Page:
There is nothing wrong with support of Israel but it is the extreme bias of successive British and American governments, which has imperiled world peace and added spice to burgeoning anti-Western feeling throughout the Muslim world. It is the glaring double standards on the part of the U.S. and Britain, which is fuelling this hatred as well as the penchant of Western media to report on Israeli victims of the conflict while all but ignoring the almost 3,000 Palestinian dead and tens of thousands maimed and injured.
Americans especially are deeply concerned about further terrorist attacks and about the endless wars bound up with an open ‘war on terror’ but until Arabs and Muslims stop seeing footage of babies with bullet holes in their chests, old people wandering helplessly through the rubble of their demolished homes and the lifeless corpses of tiny children whose only ‘crime’ was to throw pebbles at tanks, there will no end to what American and British leaders call ‘terror’.
Britons, who have not been terrorist targets have been duped by their government to believe they, too, are under threat. Britain has its own mini-Guantanano, known as Belmarsh prison, with 14 of its own foreign disappeared; new laws similar to the U.S. Patriot Act have been introduced by its authoritarian Home Secretary and its people are constantly besieged by terror alerts preceding tanks around its airports, repeated cancellations of British Airways flights and lurid Foreign Office travel advisories. All designed so that the British will stay on board the interminable ‘war on terror’.
If the U.S. and its buddy Britain were blessed with leaders who truly wanted to end the Mid-East bloodshed in a fair and committed manner–perhaps carrying on from the Taba talks where they were rudely cut short when Bush and Sharon took over from Clinton and Barak–they would begin to earn respect not only from the region but also from much of the Subcontinent and South East Asia.
At present there is no leader or leadership challenger putting forward this option. There is nobody promising to put an end to the conflict by urging Israel to dismantle its apartheid wall and stop its related land theft, nobody asking the Jewish state to abide by a host of cast-aside U.N. resolutions and while they all pat Libya on the back for coming clean on its WMD, not one of them even mentions Israel’s nuclear, chemical and biological stock pile. It’s as though they don’t exist.
It’s clear that whoever retains office or gains office in America and Britain we are in for more of the same: more overseas aggression, more distrust and worsening economies. While these virtual two-party systems prevail and while the nominally leftist parties veer ever towards the right, ours is a world destined to benefit mega corporations, energy companies, weapons manufacturers and those individuals whose wealth is tied up with them. The rest of us are like drones scurrying around to do the bidding of the King ‘B’s, but unlike drones we have to believe that we can make a difference, our vote can count for something. Exactly like drones, however, as individuals we are dispensable just as were the 500 plus Americans and Britons hurled into Iraq as cannon fodder on the alter of the hegemonic ambition and big business interests of the few.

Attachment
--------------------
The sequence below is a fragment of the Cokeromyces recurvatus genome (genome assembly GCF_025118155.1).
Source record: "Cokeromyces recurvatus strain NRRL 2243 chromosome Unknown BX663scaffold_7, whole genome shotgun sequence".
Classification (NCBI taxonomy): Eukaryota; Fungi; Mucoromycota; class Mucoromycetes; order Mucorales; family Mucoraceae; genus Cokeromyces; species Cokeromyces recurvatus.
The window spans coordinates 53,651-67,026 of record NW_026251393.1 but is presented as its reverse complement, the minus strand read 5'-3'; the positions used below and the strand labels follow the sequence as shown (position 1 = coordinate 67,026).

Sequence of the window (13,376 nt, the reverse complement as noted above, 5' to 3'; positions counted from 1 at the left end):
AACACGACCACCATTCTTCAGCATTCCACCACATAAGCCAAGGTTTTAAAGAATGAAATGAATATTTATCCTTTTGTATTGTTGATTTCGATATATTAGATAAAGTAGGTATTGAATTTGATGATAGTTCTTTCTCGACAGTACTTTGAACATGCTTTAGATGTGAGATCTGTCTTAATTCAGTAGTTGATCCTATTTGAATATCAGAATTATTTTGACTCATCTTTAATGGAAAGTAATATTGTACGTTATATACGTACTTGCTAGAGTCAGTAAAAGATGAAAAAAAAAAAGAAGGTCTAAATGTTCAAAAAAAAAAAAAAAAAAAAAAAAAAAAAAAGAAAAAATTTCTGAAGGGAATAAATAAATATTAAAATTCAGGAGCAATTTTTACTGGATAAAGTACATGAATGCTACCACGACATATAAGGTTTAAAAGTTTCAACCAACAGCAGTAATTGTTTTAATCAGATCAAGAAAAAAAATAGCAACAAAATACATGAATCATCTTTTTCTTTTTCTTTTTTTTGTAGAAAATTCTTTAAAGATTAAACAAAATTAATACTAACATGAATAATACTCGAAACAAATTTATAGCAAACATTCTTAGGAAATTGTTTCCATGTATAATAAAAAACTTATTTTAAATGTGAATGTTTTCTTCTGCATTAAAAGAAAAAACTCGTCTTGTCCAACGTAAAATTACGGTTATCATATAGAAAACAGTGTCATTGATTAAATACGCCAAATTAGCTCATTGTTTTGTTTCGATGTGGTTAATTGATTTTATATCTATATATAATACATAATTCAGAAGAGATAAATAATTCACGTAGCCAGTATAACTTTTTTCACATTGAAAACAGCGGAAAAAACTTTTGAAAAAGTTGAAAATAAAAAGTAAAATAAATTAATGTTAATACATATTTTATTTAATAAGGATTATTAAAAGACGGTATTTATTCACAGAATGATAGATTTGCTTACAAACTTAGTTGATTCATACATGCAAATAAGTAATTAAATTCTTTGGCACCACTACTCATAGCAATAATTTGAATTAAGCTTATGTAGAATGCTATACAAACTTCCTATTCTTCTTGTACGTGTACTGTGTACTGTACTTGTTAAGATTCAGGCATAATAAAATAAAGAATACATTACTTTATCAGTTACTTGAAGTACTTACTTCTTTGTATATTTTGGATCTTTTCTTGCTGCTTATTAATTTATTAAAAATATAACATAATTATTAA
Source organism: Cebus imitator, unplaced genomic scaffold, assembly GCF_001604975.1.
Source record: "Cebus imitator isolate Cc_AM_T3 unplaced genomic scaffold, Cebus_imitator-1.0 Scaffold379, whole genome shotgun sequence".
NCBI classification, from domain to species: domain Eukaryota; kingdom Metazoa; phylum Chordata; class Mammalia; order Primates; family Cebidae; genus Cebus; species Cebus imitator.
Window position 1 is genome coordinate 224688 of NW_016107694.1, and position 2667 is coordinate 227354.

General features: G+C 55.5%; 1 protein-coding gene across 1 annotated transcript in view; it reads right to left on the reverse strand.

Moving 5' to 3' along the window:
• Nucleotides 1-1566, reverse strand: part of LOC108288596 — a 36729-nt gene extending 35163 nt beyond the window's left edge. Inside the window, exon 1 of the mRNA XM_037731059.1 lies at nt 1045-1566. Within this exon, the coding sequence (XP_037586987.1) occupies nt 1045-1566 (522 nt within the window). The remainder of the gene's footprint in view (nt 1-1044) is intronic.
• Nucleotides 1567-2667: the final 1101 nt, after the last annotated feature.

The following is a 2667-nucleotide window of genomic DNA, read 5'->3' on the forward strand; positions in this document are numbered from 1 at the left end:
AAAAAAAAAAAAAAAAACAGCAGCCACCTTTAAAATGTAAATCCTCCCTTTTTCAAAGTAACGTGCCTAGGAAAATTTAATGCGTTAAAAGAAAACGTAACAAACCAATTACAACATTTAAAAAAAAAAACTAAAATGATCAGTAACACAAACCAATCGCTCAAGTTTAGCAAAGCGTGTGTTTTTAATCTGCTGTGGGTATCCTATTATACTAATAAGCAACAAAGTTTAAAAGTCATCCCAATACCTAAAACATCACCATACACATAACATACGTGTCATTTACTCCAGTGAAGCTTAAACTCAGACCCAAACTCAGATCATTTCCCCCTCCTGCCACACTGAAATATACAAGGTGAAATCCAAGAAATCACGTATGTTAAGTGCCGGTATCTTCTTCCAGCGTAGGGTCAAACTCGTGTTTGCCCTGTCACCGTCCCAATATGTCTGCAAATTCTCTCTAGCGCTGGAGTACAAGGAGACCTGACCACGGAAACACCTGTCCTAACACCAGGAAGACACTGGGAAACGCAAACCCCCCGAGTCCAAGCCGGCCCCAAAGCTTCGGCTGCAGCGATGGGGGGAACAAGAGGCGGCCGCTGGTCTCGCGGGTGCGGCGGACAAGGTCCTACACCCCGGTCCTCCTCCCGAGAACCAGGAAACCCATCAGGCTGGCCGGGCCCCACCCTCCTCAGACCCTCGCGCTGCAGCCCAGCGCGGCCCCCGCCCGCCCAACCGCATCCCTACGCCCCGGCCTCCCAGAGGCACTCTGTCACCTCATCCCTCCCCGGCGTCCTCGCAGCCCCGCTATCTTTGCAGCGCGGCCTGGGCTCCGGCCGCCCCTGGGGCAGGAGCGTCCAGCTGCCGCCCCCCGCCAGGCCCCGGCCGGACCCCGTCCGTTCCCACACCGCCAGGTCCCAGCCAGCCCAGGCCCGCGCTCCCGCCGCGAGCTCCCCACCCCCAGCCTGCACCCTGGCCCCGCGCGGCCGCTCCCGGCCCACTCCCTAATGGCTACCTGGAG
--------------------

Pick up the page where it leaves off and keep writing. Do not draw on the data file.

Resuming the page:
What can we do about it? The first step is for each of us to search our own conscience and to realize that the prevailing situation in the West Bank and Gaza represents a cancer on our mutually dependent world. If this cancer isn’t put to rights, its malignancy can only spread and contaminate. Let’s forget the region’s bloody history and the rights and wrongs of either side and, instead, let’s agree that no people should have to live under the horrors of occupation. Armed with this conclusion, en masse, we can encourage leaders who want to put right the wrongs of our forefathers and peers to stand up and be counted.
America as the sole superpower should use its mighty influence for good instead of invariably putting its selfish interests before everyone else on the planet. Most Israelis want peace and a two-state solution, as do the Palestinians. Israelis and Palestinians want flourishing economies as well as safety and security. It is America’s so called ‘special relationship’ with Israel, supported by Britain, which is preventing this from happening. Courageous American and British leaders with noble aims could facilitate this outcome using the ‘withdrawal of the aid and arms’ weapon and inserting a temporary peacekeeping force between the Israelis and the Palestinians until they solve their problems. This is a solution the Palestinians have long been requesting to no avail.
Until such paragons emerge, if they ever do, we are doomed to put up with this lot and the unfortunate consequences of their covert plans, self-aggrandizement, hubris, propaganda and downright lies. With elections coming up some of us may believe we are at an important crossroads when, in fact, we are all being dragged along a dank and dingy one way street with no end in sight.
LINDA S. HEARD is a specialist writer on Mid-East affairs and welcomes feedback at: email@example.com